An energy emergency has hit residents of northeast Indiana, and area suppliers are urging people to conserve.
To try to help residents, many Midwestern states have ordered a temporary change to the “hours of service rule” to allow propane truck drivers to work extended hours to help curb demand. Delivery is especially important for these homes, which have their own propane storage tanks and are not connected to pipelines. However, until the shortage is addressed, deliveries for many companies are limited due to a low supply.
So, what can propane customers do? Save gas and bundle up.
Propane businesses are encouraging customers to find ways to conserve including wearing layers at home and using safe alternate sources of heat such as electric heaters.
But with the recent cold spells hitting the area, conserving propane can be quite difficult for customers.
Allen County resident Lee Cook lives out in the country near Poe and is a propane customer. While he often uses wood as a backup, he primarily uses propane for heat. One day last week - after the last polar vortex - he checked the tank to see the propane level, and saw it was low, at about 30 percent.
“When I called there they asked me how much propane I had. Usually, if you're really low they will make it a priority and they will fill it. I had 30 percent, which is still pretty good. They told me it'd be about a week due to weather. I asked for 300 gallons and they came and delivered it a week later and that was it,” he said.
While Cook was placed on a waiting list for the delivery, he feels he was still properly taken care of and waiting a week wasn't too bad. But, what he was most pleased about, besides the full tank of propane, was the notification from his propane provider Ag Plus.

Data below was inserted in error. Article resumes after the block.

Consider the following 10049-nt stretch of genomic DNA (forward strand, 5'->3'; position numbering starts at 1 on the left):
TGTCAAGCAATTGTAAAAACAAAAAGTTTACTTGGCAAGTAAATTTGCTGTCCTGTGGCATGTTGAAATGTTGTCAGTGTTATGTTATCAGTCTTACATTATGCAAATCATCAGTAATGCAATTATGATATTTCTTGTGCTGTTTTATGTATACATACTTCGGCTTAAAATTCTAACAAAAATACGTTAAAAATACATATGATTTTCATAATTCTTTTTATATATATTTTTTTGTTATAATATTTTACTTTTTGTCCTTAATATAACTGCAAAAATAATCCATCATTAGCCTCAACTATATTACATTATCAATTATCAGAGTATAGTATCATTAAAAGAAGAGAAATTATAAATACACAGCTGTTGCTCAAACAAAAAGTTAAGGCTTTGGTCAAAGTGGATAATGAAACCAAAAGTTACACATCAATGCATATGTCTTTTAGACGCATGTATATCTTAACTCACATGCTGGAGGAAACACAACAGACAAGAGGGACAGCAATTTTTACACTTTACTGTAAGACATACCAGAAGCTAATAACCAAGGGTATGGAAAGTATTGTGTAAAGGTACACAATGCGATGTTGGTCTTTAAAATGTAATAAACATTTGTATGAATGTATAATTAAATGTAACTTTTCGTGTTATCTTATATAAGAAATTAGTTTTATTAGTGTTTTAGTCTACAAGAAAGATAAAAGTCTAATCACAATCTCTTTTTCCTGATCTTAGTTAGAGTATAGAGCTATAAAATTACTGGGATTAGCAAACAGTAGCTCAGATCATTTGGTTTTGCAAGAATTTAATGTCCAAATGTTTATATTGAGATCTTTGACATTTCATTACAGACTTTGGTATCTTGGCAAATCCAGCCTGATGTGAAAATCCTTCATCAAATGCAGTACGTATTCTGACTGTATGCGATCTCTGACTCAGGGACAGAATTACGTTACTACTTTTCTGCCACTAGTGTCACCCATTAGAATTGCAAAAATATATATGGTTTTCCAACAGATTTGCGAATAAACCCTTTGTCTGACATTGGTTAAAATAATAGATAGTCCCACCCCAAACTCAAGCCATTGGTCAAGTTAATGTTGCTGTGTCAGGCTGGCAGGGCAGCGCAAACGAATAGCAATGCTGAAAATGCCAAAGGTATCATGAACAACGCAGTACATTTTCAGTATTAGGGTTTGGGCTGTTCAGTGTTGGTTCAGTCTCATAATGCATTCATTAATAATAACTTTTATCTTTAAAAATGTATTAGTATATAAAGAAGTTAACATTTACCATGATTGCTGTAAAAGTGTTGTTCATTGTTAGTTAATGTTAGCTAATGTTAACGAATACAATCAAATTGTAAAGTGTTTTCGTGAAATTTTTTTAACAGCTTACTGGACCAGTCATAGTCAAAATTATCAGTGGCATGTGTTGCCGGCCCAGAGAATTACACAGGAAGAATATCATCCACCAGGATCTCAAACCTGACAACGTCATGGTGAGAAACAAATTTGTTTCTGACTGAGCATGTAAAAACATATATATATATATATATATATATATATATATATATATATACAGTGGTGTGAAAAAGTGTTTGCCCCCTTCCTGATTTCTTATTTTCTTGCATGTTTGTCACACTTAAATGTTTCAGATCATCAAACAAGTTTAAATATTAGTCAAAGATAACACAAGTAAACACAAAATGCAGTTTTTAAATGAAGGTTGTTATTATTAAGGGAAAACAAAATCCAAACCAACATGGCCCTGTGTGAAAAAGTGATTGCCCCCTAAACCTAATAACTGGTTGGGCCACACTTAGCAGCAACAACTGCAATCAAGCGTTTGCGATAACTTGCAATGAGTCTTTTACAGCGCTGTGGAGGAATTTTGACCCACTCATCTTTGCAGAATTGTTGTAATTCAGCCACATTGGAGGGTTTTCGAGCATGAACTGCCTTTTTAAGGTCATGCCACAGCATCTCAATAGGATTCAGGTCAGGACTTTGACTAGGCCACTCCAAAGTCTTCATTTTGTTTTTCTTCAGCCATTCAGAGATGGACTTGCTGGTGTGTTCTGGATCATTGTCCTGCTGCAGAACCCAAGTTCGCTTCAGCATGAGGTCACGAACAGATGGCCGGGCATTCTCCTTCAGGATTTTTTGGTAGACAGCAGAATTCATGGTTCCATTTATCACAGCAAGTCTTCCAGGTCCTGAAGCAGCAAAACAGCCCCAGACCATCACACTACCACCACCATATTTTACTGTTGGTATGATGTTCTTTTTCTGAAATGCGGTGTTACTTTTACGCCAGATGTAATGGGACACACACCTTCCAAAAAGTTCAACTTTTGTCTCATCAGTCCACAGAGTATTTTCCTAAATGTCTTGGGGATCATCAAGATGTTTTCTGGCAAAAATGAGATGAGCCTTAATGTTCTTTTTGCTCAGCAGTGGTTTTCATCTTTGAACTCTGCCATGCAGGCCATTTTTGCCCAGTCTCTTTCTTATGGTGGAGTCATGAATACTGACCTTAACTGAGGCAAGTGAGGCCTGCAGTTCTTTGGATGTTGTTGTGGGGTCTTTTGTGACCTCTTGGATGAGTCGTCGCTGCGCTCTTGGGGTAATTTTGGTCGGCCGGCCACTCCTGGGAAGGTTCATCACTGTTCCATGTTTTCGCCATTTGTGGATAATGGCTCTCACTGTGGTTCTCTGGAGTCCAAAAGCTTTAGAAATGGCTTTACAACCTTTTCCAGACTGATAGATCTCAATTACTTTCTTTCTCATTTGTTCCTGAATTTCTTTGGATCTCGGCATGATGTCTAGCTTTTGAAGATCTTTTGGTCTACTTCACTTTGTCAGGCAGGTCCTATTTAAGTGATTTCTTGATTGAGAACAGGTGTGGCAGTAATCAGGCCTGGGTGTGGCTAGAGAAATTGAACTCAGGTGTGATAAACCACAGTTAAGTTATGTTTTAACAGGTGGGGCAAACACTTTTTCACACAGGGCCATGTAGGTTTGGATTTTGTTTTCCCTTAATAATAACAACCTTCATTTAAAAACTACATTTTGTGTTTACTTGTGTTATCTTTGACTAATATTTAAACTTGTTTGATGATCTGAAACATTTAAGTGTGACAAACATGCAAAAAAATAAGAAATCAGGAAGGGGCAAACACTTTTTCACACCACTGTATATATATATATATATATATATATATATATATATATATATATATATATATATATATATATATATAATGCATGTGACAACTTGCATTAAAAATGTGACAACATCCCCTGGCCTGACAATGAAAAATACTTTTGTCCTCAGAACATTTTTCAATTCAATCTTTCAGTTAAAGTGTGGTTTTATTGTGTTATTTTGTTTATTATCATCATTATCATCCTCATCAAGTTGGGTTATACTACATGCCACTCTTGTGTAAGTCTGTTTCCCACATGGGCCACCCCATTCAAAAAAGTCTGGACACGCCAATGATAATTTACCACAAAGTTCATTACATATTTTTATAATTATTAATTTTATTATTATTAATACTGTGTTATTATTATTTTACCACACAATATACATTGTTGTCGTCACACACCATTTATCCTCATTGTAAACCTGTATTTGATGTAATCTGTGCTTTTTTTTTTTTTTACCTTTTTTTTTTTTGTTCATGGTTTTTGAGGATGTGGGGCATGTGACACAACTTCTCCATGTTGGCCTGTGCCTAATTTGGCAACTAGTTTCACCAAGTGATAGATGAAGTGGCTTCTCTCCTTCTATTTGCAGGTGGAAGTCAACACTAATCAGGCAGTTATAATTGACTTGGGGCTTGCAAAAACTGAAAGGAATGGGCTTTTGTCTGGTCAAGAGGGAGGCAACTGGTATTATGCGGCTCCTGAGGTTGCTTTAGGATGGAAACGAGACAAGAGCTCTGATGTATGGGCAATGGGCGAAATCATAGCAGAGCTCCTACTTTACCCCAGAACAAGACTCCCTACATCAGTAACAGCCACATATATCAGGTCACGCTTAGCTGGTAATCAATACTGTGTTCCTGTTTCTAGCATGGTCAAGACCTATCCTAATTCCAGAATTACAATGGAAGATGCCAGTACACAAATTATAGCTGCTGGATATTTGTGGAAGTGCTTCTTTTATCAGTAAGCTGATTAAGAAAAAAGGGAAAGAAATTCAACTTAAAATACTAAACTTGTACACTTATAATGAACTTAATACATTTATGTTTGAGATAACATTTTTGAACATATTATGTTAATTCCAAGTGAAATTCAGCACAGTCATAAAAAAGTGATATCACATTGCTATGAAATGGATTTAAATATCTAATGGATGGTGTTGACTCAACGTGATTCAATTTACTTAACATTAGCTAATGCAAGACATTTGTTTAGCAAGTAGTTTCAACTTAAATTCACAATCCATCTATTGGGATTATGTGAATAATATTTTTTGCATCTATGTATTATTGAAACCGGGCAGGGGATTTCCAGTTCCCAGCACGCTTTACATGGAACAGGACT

“Two days ago I heard about the storage and I wasn't even aware of it. Then just yesterday the company I use sent a nice letter explaining the reasons behind the shortage. They've always been a good company. They keep their customer well informed,” he said.
Currently, some companies are refusing to accept new customers while other companies are out of propane altogether.
Reuters reports that some 14 million households use the gas to heat homes, especially in states such as Michigan and Ohio.
According to the Energy Information Administration, propane stocks fell to 11.5 million barrels as of Jan. 10, half of what they were a year earlier and the lowest for this time of the year the agency began collecting data in 1993.
EIA reports that a gallon of residents propane in the Midwest costs $2.39 last week, up from $1.73 the year before. Current inventories can supply 24 days, compared to 42 days last year.
The reported price increase is the highest for the region since at least 1990.
Ag Plus supplies propane for Allen County and other surrounding counties and has told customers that it cannot guarantee a full tank for customers if propane is not available. At this time, customers reporting that a low tank of 15 percent or less will be put on a delivery waiting list and addressed on a first-come-first-served basis.
So why is this shortage happening now? Experts report there are several reasons for the shortage including severe winter weather, record-low temperatures, a disabled Midwestern pipeline and higher than average use due to late, wet and record corn harvest last year.
Reports say the Cochin pipeline, which travels through North Dakota, Minnesota, Iowa, Illinois, Indiana, Michigan and Ohio, had a major impact when it was closed for maintenance in December.
Until the supply catches up with demand, customers will have to find alternative ways to keep warm.